Jerome Valcke, FIFA's general secretary, answers questions at a… (AP Photo / KEYSTONE / Steffen…)
And the computer says, GOOOOAAAL!
On Thursday members of the International Football Assn. Board (IFAB) approved two types of goal-line technology to assist soccer referees in determining whether or not a player has scored a goal.
Human error in soccer game calls, like the one that denied a clear goal by English midfielder Frank Lampard against Germany at the 2010 World Cup, may soon be a thing of the past.
The new technology will be used by FIFA (international soccer's other governing group) World Cup in Tokyo in December, and at the World Cup in 2014, as long as there are no unexpected hiccups, said FIFA General Secretary Jerome Valcke at a press conference on Thursday.
It is the first time that technology will be used to aid soccer referees in IFAB's more than 120-year history.
IFAB started testing goal-line technologies at the end of 2011. Eight systems were put through a battery of tests but only two made the cut.
GoalRef uses magnetic-field technology to determine when a goal has been scored — essentially creating an invisible magnetic "curtain" across the goal line, which is "disturbed" when a soccer ball, outfitted with a small electrical device, goes through it.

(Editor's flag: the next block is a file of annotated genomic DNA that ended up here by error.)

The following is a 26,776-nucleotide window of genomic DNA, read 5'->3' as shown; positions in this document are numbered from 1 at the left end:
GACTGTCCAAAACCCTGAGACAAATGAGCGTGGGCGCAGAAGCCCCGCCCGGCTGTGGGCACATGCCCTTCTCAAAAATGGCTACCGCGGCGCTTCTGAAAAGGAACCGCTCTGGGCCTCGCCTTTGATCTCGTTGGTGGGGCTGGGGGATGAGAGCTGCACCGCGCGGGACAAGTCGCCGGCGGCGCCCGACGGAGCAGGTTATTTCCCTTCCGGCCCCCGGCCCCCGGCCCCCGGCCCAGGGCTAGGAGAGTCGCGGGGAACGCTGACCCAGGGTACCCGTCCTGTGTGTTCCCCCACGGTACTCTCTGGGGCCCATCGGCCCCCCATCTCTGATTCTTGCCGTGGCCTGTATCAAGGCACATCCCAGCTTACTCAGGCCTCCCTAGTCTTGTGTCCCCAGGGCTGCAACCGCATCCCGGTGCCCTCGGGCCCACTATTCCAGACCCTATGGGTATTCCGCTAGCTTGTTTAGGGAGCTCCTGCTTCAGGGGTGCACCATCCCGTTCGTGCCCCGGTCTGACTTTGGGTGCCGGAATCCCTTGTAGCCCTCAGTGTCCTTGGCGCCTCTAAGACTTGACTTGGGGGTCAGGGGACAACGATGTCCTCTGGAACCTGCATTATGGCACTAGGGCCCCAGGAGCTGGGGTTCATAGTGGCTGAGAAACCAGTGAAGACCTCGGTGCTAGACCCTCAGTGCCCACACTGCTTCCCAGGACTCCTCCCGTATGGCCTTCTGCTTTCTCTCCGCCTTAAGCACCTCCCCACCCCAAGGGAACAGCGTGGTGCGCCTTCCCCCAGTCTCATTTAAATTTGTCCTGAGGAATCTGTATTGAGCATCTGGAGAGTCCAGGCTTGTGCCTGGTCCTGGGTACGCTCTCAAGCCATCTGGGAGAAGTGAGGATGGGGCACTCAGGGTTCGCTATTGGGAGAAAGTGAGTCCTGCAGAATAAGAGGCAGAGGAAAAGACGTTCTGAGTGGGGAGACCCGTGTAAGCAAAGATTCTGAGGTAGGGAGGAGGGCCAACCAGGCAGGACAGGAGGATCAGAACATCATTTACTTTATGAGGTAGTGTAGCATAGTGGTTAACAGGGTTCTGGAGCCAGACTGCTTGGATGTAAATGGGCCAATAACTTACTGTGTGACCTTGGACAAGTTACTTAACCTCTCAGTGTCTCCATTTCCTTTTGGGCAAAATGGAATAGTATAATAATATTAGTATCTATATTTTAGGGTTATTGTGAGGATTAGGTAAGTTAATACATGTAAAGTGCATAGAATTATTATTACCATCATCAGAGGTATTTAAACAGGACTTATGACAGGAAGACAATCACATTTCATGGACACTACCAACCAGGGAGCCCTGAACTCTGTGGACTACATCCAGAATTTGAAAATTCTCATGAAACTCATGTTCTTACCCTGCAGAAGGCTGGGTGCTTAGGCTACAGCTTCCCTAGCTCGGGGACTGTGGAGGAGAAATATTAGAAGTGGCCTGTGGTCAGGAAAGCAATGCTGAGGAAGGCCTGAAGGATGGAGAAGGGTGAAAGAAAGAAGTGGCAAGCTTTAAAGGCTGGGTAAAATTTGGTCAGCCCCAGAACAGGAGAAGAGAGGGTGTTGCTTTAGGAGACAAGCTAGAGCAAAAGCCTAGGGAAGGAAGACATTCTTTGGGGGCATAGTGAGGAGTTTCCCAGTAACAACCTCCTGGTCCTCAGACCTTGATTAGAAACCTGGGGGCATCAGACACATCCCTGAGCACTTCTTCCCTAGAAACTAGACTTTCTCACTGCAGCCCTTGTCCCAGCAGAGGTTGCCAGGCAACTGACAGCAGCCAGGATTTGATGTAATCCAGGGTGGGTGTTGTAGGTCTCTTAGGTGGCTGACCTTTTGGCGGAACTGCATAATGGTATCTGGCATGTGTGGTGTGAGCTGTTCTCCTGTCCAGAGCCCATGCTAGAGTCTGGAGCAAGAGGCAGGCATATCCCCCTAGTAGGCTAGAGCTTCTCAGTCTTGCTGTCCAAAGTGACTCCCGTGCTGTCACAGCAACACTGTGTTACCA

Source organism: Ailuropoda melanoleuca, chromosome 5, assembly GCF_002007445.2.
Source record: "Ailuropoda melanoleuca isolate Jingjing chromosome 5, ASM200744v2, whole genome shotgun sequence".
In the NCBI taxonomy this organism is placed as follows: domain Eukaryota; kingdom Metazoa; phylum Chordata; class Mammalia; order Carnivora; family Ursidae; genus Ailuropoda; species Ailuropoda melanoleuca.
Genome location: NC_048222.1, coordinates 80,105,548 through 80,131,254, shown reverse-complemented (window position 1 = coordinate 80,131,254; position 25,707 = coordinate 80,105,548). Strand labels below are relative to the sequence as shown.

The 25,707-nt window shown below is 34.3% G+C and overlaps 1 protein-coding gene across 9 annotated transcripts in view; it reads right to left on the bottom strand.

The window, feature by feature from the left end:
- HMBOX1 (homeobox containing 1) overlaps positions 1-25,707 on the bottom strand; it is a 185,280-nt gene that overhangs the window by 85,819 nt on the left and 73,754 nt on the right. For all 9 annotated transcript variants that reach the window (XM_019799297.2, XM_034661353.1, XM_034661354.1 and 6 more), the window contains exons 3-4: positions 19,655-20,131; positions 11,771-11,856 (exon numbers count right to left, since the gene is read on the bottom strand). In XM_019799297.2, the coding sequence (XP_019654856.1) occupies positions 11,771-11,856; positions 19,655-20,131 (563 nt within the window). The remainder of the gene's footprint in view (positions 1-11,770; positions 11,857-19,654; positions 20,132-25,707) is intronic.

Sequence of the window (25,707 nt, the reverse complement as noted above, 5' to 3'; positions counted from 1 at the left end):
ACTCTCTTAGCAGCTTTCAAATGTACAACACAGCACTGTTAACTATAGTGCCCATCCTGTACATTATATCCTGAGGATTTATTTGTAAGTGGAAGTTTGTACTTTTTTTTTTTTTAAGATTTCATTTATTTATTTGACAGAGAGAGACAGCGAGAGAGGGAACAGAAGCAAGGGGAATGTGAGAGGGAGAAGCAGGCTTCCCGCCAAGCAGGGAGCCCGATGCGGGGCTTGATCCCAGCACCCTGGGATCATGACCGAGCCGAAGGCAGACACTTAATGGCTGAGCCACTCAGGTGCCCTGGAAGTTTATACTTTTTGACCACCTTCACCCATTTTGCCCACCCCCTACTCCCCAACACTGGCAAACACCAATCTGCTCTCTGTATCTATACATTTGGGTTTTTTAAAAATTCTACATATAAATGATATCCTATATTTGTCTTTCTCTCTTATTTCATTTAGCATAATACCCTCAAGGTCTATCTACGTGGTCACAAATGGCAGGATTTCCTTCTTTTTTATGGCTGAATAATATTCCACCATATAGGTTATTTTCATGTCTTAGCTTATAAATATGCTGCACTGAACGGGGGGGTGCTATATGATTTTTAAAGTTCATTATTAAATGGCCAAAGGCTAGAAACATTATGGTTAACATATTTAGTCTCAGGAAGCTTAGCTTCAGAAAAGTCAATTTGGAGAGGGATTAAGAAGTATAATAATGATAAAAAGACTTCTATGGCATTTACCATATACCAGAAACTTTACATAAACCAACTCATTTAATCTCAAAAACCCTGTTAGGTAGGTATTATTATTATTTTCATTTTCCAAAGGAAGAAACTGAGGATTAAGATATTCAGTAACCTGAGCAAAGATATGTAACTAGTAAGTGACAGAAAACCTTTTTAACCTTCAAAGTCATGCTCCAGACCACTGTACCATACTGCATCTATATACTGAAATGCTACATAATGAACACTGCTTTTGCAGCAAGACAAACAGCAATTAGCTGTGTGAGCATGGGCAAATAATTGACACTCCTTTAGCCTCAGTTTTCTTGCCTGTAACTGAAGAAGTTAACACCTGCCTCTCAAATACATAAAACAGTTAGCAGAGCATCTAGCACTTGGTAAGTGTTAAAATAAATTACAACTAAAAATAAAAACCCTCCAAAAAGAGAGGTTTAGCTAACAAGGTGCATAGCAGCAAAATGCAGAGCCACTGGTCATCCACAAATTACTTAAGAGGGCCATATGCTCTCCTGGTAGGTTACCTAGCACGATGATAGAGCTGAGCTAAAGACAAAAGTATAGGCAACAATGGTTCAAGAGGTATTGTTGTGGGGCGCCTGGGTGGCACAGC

The HawkEye system, which also won approval on Thursday, uses six to eight high-speed cameras to to triangulate the position of the ball. The HawkEye system is already used to call tennis and cricket matches.
Both systems would inform referees and other match officials when a goal has been scored within one second via a vibration and visual signal on a special wristwatch.
This immediate alert was an essential requirement for IFAB, which requires that referees determine if a goal has been scored in just five seconds.
Reaction to the announcement has been of the, "What took so long?" variety.
As RedBoyBJJ wrote in a comment on FIFA's website, "Thank you, thank you. Welcome to the new millennium...."
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